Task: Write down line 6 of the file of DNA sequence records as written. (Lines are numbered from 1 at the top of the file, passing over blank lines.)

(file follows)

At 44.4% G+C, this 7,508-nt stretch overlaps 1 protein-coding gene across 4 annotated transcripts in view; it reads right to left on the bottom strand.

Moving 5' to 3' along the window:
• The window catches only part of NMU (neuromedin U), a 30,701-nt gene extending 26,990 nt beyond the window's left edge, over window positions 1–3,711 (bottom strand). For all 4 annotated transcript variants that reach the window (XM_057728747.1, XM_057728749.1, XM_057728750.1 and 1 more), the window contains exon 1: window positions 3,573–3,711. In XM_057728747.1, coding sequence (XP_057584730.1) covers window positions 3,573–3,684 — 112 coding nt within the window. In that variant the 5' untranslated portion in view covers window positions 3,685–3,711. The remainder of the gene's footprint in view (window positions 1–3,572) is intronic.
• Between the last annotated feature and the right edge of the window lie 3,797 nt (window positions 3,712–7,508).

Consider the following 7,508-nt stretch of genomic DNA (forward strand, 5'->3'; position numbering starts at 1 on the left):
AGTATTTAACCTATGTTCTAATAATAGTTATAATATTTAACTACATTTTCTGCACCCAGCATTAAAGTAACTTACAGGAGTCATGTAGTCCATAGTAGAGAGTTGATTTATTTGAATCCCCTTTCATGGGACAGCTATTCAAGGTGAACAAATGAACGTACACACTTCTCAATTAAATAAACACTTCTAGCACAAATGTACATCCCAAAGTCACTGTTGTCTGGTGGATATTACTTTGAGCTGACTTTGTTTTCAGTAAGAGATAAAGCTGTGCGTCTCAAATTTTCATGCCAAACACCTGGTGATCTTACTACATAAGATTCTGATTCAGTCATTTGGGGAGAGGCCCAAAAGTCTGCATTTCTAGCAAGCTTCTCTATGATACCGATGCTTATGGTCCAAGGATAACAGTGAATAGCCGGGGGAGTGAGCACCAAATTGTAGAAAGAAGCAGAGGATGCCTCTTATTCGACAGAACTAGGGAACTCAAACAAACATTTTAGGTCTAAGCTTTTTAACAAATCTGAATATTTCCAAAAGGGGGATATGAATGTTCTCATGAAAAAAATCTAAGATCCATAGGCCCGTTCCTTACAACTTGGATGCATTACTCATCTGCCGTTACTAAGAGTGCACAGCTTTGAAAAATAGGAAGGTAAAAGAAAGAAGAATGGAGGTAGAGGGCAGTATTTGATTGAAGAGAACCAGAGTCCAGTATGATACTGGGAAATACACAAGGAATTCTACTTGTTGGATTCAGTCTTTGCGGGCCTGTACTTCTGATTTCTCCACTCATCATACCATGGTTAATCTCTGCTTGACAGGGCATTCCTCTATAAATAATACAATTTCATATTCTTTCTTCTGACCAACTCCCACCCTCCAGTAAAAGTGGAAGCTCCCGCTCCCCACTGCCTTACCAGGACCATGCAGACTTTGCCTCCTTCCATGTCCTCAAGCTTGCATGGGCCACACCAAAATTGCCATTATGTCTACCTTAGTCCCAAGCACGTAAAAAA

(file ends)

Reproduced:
AGTATTTAACCTATGTTCTAATAATAGTTATAATATTTAACTACATTTTCTGCACCCAGCATTAAAGTAACTTACAGGAGTCATGTAGTCCATAGTAGAGAGTTGATTTATTTGAATCCCCTTTCATGGGACAGCTATTCAAGGTGAACAAATGAACGTACACACTTCTCAATTAAATAAACACTTCTAGCACAAATGTACATCCCAAAGTCACTGTTGTCTGGTGGATATTACTTTGAGCTGACTTTGTTTTCAGTAAGAGATAAAGCTGTGCGTCTCAAATTTTCATGCCAAACACCTGGTGATCTTACTACATAAGATTCTGATTCAGTCATTTGGGGAGAGGCCCAAAAGTCTGCATTTCTAGCAAGCTTCTCTATGATACCGATGCTTATGGTCCAAGGATAACAGTGAATAGCCGGGGGAGTGAGCACCAAATTGTAGAAAGAAGCAGAGGATGCCTCTTATTCGACAGAACTAGGGAACTCAAACAAACATTTTAGGTCTAAGCTTTTTAACAAATCTGAATATTTCCAAAAGGGGGATATGAATGTTCTCATGAAAAAAATCTAAGATCCATAGGCCCGTTCCTTACAACTTGGATGCATTACTCATCTGCCGTTACTAAGAGTGCACAGCTTTGAAAAATAGGAAGGTAAAAGAAAGAAGAATGGAGGTAGAGGGCAGTATTTGATTGAAGAGAACCAGAGTCCAGTATGATACTGGGAAATACACAAGGAATTCTACTTGTTGGATTCAGTCTTTGCGGGCCTGTACTTCTGATTTCTCCACTCATCATACCATGGTTAATCTCTGCTTGACAGGGCATTCCTCTATAAATAATACAATTTCATATTCTTTCTTCTGACCAACTCCCACCCTCCAGTAAAAGTGGAAGCTCCCGCTCCCCACTGCCTTACCAGGACCATGCAGACTTTGCCTCCTTCCATGTCCTCAAGCTTGCATGGGCCACACCAAAATTGCCATTATGTCTACCTTAGTCCCAAGCACGTAAAAAA